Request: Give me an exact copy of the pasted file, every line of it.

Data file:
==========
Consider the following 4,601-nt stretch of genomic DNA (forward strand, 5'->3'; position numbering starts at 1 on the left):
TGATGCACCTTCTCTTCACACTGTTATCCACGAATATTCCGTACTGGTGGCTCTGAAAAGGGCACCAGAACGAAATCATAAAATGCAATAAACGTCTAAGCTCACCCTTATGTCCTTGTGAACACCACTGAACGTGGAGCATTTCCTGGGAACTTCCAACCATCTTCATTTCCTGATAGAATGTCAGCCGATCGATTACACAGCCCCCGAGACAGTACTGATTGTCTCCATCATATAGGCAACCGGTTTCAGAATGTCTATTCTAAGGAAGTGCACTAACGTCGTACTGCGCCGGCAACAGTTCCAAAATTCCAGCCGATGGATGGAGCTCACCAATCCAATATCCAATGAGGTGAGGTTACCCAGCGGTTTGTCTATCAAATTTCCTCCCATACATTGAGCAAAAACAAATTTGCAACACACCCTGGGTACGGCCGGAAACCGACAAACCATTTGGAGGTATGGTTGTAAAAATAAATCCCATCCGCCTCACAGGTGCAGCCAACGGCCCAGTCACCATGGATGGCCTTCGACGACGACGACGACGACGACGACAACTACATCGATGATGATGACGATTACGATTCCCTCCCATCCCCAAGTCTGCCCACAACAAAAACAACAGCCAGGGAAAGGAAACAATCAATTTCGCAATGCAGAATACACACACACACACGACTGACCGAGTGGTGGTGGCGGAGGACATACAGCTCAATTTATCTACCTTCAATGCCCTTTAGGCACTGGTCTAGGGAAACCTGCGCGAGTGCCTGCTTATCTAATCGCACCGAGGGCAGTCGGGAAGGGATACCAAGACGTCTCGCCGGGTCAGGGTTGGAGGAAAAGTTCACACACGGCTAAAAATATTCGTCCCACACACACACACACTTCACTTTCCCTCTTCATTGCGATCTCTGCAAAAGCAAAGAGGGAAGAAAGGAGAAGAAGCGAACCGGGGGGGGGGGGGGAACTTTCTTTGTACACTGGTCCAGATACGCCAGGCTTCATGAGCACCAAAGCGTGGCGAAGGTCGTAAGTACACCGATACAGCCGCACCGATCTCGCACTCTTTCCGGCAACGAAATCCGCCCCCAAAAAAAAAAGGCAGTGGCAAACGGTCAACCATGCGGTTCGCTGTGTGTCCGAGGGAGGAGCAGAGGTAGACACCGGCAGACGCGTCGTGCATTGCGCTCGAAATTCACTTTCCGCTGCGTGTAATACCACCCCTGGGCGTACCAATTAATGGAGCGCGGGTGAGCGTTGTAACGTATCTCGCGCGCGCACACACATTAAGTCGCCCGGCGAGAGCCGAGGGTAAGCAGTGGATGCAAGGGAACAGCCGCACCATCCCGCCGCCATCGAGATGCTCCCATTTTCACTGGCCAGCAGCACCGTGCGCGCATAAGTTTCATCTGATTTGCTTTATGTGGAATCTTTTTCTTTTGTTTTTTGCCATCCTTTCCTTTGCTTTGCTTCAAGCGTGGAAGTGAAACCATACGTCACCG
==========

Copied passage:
Consider the following 4,601-nt stretch of genomic DNA (forward strand, 5'->3'; position numbering starts at 1 on the left):
TGATGCACCTTCTCTTCACACTGTTATCCACGAATATTCCGTACTGGTGGCTCTGAAAAGGGCACCAGAACGAAATCATAAAATGCAATAAACGTCTAAGCTCACCCTTATGTCCTTGTGAACACCACTGAACGTGGAGCATTTCCTGGGAACTTCCAACCATCTTCATTTCCTGATAGAATGTCAGCCGATCGATTACACAGCCCCCGAGACAGTACTGATTGTCTCCATCATATAGGCAACCGGTTTCAGAATGTCTATTCTAAGGAAGTGCACTAACGTCGTACTGCGCCGGCAACAGTTCCAAAATTCCAGCCGATGGATGGAGCTCACCAATCCAATATCCAATGAGGTGAGGTTACCCAGCGGTTTGTCTATCAAATTTCCTCCCATACATTGAGCAAAAACAAATTTGCAACACACCCTGGGTACGGCCGGAAACCGACAAACCATTTGGAGGTATGGTTGTAAAAATAAATCCCATCCGCCTCACAGGTGCAGCCAACGGCCCAGTCACCATGGATGGCCTTCGACGACGACGACGACGACGACGACAACTACATCGATGATGATGACGATTACGATTCCCTCCCATCCCCAAGTCTGCCCACAACAAAAACAACAGCCAGGGAAAGGAAACAATCAATTTCGCAATGCAGAATACACACACACACACGACTGACCGAGTGGTGGTGGCGGAGGACATACAGCTCAATTTATCTACCTTCAATGCCCTTTAGGCACTGGTCTAGGGAAACCTGCGCGAGTGCCTGCTTATCTAATCGCACCGAGGGCAGTCGGGAAGGGATACCAAGACGTCTCGCCGGGTCAGGGTTGGAGGAAAAGTTCACACACGGCTAAAAATATTCGTCCCACACACACACACACTTCACTTTCCCTCTTCATTGCGATCTCTGCAAAAGCAAAGAGGGAAGAAAGGAGAAGAAGCGAACCGGGGGGGGGGGGGGAACTTTCTTTGTACACTGGTCCAGATACGCCAGGCTTCATGAGCACCAAAGCGTGGCGAAGGTCGTAAGTACACCGATACAGCCGCACCGATCTCGCACTCTTTCCGGCAACGAAATCCGCCCCCAAAAAAAAAAGGCAGTGGCAAACGGTCAACCATGCGGTTCGCTGTGTGTCCGAGGGAGGAGCAGAGGTAGACACCGGCAGACGCGTCGTGCATTGCGCTCGAAATTCACTTTCCGCTGCGTGTAATACCACCCCTGGGCGTACCAATTAATGGAGCGCGGGTGAGCGTTGTAACGTATCTCGCGCGCGCACACACATTAAGTCGCCCGGCGAGAGCCGAGGGTAAGCAGTGGATGCAAGGGAACAGCCGCACCATCCCGCCGCCATCGAGATGCTCCCATTTTCACTGGCCAGCAGCACCGTGCGCGCATAAGTTTCATCTGATTTGCTTTATGTGGAATCTTTTTCTTTTGTTTTTTGCCATCCTTTCCTTTGCTTTGCTTCAAGCGTGGAAGTGAAACCATACGTCACCG